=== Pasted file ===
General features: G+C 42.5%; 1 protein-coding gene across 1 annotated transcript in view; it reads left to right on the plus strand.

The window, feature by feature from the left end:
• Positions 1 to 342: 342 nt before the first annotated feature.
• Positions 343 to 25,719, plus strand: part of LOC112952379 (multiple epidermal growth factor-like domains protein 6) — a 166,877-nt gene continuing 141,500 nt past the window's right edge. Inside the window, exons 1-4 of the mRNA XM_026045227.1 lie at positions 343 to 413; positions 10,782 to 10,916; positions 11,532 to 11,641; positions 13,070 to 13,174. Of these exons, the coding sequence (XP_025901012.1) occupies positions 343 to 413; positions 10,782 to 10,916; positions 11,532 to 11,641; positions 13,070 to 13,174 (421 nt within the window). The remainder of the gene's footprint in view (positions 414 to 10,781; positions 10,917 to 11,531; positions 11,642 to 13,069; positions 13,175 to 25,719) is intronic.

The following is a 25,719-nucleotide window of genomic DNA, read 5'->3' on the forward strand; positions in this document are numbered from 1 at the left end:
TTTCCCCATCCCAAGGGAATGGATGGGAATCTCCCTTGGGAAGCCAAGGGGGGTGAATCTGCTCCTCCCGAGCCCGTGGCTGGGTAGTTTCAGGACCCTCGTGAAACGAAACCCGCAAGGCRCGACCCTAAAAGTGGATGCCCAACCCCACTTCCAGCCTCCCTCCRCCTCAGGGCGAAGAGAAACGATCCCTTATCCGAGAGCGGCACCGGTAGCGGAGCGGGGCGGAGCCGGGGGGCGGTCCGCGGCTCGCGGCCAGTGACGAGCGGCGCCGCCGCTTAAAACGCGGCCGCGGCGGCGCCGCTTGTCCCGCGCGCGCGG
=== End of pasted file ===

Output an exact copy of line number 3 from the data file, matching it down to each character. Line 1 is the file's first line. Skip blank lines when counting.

• Positions 1 to 342: 342 nt before the first annotated feature.